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Homerhomer wrote:
Jul 10th, 2019 9:05 am
I have installed approx. 1400sf of engineered hardwood (Tosca) and have two questions.

1) Between bathroom tile and hallway hardwood I don't want to have any transition pieces, currently there is a gap of less than 1/4, how do I fill it? grout, silicone, silicone on the bottom grout on top, anything else?
2) I have two unopened boxes of hardwood left as well as two good pieces and number of scrap pieces. Should I return both boxes or keep one.
Thanks
You should have installed the wood tight to the tile. If a full piece is not wide enough, then cut a sliver of same wood and fill in the gap. Keep the wood in case of any future repairs etc.
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danthemightyone wrote:
Jul 12th, 2019 10:29 pm
I am looking to replace carpet with hardwood floor in the bedrooms. Approx. sqft is about 900 and we decided on 3.25 maple grey colour, prefinished. We will probaby hire professional to install them. This is my first time dealing with hardwood ones.

- How much extra should I order? Do people intentionally order more and keep the leftover for future? What happens the exact flooring gets discontinued?
- Love to get some recommendations on Ottawa based flooring company.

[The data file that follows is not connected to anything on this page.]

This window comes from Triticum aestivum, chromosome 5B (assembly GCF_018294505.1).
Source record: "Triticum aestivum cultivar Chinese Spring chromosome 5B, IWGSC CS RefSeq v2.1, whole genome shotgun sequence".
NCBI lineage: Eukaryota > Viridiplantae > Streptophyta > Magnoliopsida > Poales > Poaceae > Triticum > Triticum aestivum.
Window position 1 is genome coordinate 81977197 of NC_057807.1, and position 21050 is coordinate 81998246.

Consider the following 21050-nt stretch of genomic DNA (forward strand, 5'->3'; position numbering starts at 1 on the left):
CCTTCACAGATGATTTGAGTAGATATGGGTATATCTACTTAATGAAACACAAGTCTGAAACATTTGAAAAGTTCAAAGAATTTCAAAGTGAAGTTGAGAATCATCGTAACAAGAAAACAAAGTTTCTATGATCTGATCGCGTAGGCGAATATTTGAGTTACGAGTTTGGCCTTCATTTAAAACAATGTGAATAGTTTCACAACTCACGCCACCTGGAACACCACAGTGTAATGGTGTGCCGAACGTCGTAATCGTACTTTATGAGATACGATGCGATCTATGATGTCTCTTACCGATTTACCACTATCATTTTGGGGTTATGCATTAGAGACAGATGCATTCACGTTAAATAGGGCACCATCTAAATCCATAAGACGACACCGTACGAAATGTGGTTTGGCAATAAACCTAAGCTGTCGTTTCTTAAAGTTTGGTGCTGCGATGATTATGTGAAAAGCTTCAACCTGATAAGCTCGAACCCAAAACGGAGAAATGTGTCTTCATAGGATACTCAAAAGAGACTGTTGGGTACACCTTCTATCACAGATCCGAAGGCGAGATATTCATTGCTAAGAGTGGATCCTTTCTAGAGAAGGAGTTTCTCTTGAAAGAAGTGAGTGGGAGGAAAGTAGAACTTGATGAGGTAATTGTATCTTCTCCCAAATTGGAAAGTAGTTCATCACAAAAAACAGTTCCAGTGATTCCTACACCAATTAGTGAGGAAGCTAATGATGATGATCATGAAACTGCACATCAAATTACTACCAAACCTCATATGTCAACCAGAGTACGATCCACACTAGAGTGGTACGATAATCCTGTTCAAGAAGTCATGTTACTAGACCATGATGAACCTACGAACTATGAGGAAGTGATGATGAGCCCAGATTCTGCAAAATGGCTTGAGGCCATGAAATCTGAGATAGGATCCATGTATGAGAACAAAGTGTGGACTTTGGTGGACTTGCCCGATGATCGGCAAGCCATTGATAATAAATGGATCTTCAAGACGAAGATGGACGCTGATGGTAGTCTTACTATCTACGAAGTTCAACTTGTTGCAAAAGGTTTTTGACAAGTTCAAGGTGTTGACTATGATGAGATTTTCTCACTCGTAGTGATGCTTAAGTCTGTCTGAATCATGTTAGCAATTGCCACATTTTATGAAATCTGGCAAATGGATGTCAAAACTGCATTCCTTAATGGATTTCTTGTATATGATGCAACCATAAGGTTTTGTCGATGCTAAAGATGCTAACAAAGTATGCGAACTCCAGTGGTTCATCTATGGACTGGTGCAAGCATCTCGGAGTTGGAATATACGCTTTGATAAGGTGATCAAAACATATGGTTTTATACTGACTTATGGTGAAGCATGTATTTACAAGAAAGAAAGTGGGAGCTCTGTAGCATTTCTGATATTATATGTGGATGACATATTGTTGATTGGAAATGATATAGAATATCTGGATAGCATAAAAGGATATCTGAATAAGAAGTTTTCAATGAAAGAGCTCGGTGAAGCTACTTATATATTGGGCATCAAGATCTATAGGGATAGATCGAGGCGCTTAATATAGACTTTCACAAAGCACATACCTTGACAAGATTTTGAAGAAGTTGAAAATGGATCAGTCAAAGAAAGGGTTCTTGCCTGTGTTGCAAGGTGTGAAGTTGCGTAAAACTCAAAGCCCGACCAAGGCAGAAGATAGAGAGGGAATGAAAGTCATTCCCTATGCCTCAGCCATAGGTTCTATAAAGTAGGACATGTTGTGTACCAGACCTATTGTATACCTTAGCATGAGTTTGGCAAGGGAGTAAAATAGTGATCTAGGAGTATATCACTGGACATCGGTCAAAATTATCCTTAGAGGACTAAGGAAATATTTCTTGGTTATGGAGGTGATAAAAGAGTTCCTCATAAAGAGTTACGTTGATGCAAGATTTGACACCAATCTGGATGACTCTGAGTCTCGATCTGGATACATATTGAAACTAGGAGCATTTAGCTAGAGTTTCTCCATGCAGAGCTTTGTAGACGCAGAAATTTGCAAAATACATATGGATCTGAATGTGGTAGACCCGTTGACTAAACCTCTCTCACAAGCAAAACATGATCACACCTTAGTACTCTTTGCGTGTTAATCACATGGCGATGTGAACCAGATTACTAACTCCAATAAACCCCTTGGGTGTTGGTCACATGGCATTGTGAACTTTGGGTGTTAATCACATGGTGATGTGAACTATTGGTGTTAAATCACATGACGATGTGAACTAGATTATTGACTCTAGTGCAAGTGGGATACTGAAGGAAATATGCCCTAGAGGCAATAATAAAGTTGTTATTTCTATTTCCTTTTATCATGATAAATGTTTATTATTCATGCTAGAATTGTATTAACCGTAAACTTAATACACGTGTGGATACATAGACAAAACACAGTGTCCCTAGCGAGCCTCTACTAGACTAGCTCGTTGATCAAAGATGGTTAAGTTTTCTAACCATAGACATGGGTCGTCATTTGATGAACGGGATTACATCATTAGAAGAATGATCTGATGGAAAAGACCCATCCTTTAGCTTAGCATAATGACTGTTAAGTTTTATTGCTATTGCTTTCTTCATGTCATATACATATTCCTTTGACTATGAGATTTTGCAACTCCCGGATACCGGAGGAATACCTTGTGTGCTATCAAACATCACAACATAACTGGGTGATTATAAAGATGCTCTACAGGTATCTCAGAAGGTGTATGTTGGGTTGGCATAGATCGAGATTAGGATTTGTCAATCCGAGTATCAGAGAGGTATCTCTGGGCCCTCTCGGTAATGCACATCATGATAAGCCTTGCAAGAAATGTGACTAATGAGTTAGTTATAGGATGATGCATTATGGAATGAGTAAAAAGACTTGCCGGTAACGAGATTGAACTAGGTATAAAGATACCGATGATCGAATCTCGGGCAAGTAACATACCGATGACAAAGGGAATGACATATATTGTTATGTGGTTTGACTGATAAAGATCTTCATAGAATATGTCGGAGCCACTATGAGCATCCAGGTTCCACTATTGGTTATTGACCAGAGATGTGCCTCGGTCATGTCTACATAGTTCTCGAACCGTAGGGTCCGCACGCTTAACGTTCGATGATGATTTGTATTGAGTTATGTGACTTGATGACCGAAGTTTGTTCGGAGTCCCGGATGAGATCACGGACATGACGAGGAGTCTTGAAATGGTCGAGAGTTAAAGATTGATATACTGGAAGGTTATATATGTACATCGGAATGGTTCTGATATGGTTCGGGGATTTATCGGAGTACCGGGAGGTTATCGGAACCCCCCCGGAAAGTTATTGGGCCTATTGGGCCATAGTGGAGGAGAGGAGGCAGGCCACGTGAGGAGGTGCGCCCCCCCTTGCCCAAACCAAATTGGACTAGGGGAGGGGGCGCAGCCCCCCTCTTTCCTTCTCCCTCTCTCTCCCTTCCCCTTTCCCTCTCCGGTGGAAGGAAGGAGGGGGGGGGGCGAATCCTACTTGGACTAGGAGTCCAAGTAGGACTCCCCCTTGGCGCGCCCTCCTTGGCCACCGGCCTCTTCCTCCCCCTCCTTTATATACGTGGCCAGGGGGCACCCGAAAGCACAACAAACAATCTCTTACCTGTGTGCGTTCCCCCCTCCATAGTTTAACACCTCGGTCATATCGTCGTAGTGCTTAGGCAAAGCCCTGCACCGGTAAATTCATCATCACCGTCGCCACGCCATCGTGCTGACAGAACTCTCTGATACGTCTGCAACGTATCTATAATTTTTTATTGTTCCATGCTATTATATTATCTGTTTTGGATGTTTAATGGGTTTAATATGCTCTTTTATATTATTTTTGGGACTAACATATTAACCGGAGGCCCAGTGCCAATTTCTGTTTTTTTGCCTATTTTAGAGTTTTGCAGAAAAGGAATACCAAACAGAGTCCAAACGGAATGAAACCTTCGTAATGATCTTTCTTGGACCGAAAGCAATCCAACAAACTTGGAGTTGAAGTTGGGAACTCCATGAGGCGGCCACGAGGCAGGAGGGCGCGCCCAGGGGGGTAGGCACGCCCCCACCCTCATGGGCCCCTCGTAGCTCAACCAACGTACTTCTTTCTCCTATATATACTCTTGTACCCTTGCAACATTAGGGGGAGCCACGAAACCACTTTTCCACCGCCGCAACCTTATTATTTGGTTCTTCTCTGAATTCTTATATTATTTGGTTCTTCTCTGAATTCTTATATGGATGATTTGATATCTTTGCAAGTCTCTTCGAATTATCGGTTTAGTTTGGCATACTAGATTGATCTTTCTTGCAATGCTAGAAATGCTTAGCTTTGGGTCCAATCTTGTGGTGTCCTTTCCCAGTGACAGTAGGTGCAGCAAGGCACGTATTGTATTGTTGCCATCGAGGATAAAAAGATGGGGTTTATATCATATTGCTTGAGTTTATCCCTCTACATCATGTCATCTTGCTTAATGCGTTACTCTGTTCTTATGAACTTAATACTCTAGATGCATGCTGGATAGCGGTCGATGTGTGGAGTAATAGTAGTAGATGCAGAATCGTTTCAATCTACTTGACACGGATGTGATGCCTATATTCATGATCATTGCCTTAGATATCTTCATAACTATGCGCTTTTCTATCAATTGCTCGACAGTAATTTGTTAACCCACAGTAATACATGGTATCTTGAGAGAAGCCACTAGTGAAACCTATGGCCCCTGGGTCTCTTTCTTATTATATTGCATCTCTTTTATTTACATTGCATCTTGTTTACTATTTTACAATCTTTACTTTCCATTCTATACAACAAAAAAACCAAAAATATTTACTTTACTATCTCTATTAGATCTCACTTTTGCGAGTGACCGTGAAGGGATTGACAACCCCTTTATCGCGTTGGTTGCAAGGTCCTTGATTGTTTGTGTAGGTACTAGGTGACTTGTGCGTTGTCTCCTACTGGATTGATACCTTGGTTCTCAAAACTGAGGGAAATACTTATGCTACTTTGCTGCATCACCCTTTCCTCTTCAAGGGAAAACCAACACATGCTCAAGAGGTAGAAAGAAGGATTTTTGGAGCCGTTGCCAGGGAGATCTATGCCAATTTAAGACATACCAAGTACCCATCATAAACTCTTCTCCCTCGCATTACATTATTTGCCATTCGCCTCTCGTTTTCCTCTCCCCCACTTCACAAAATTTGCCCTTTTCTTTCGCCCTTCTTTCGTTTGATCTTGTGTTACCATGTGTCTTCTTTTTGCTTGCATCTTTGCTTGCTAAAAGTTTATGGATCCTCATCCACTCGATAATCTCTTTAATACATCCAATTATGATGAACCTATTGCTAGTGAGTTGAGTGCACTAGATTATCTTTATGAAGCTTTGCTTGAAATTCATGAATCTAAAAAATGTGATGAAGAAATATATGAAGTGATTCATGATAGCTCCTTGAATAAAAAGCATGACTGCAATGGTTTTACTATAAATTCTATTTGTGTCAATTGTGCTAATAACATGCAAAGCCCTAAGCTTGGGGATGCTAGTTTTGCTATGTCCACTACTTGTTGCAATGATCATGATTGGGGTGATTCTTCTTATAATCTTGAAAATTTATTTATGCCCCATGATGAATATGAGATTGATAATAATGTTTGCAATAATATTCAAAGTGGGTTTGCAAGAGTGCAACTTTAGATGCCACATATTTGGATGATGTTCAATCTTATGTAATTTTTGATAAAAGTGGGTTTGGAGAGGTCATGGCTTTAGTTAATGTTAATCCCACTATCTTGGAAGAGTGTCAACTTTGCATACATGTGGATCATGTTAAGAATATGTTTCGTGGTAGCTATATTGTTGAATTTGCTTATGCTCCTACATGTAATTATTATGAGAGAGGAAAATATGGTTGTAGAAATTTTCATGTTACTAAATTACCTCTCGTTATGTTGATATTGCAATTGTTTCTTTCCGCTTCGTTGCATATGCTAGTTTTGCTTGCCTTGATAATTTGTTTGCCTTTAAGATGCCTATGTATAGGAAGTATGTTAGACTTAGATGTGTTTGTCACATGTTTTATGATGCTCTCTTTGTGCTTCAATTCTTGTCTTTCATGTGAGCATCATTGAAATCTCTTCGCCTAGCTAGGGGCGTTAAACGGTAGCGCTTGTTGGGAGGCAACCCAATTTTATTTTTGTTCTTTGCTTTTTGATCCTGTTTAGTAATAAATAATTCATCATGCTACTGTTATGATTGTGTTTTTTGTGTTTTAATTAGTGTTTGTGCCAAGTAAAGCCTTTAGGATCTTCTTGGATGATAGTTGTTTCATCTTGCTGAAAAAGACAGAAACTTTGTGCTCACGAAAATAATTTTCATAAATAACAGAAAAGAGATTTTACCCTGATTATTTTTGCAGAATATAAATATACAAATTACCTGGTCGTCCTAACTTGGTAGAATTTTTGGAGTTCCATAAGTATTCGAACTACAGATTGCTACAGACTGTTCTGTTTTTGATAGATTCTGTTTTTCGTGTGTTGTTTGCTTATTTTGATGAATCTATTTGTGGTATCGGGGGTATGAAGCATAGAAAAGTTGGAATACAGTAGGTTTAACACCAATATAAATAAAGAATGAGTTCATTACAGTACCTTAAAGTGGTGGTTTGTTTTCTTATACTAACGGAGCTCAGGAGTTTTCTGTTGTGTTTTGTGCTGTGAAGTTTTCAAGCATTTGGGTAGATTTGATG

TIA
Yes it's always good to have little extra wood in case of any future repairs. Usually standard is 5% extra.
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manu117 wrote:
Jul 15th, 2019 9:49 am
Hey guys,

We recently had some water damage the hardwood on our second floor in the office and hallway. There are also two bedrooms that are fine. The insurance company gave us an estimate for replacing the damaged wood in the office and hallway, but wants to put dividers in the bedroom doorways to avoid replacing the entire floor. Isn't this going to look terrible? Any advice on how to proceed? If there are any good contractors in the Montreal area that could help me out, please let me know!

Not sure if this is the right thread for this, so let me know if not! TIA
Insurance company has to provide you with the same floor and if it means replacing the whole thing that's what they have to do. But by installing the transitions, they are trying to cut costs themselves. Yes it will look terrible and you don't have to agree to it and demand entire floor replaced. Plus the new floor colour might not match perfectly and you should insist on having the whole floor replaced.
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KennyX wrote:
Jul 15th, 2019 9:51 am